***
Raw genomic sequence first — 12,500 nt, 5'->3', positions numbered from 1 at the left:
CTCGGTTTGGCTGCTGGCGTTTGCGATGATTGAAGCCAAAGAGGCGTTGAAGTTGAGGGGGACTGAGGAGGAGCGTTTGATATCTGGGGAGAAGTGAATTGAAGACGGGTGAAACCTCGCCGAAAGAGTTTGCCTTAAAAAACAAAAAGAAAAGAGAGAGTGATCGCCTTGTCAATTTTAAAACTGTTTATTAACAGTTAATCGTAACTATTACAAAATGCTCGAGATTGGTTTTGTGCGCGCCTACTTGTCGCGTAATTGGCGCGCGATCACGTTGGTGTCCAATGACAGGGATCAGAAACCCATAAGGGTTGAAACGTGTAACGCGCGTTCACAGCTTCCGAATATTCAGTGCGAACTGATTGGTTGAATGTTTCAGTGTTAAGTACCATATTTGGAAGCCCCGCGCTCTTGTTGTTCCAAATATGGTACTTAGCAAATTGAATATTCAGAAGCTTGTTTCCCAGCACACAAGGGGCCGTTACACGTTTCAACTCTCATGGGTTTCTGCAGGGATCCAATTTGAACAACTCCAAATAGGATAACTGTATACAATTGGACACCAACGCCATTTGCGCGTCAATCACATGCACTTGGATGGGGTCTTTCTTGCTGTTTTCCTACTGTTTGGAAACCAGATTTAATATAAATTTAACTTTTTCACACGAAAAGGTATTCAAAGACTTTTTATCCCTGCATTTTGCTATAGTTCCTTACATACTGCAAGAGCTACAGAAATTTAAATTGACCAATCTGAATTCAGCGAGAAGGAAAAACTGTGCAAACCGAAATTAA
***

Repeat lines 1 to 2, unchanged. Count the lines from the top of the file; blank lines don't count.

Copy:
Raw genomic sequence first — 12,500 nt, 5'->3', positions numbered from 1 at the left:
CTCGGTTTGGCTGCTGGCGTTTGCGATGATTGAAGCCAAAGAGGCGTTGAAGTTGAGGGGGACTGAGGAGGAGCGTTTGATATCTGGGGAGAAGTGAATTGAAGACGGGTGAAACCTCGCCGAAAGAGTTTGCCTTAAAAAACAAAAAGAAAAGAGAGAGTGATCGCCTTGTCAATTTTAAAACTGTTTATTAACAGTTAATCGTAACTATTACAAAATGCTCGAGATTGGTTTTGTGCGCGCCTACTTGTCGCGTAATTGGCGCGCGATCACGTTGGTGTCCAATGACAGGGATCAGAAACCCATAAGGGTTGAAACGTGTAACGCGCGTTCACAGCTTCCGAATATTCAGTGCGAACTGATTGGTTGAATGTTTCAGTGTTAAGTACCATATTTGGAAGCCCCGCGCTCTTGTTGTTCCAAATATGGTACTTAGCAAATTGAATATTCAGAAGCTTGTTTCCCAGCACACAAGGGGCCGTTACACGTTTCAACTCTCATGGGTTTCTGCAGGGATCCAATTTGAACAACTCCAAATAGGATAACTGTATACAATTGGACACCAACGCCATTTGCGCGTCAATCACATGCACTTGGATGGGGTCTTTCTTGCTGTTTTCCTACTGTTTGGAAACCAGATTTAATATAAATTTAACTTTTTCACACGAAAAGGTATTCAAAGACTTTTTATCCCTGCATTTTGCTATAGTTCCTTACATACTGCAAGAGCTACAGAAATTTAAATTGACCAATCTGAATTCAGCGAGAAGGAAAAACTGTGCAAACCGAAATTAA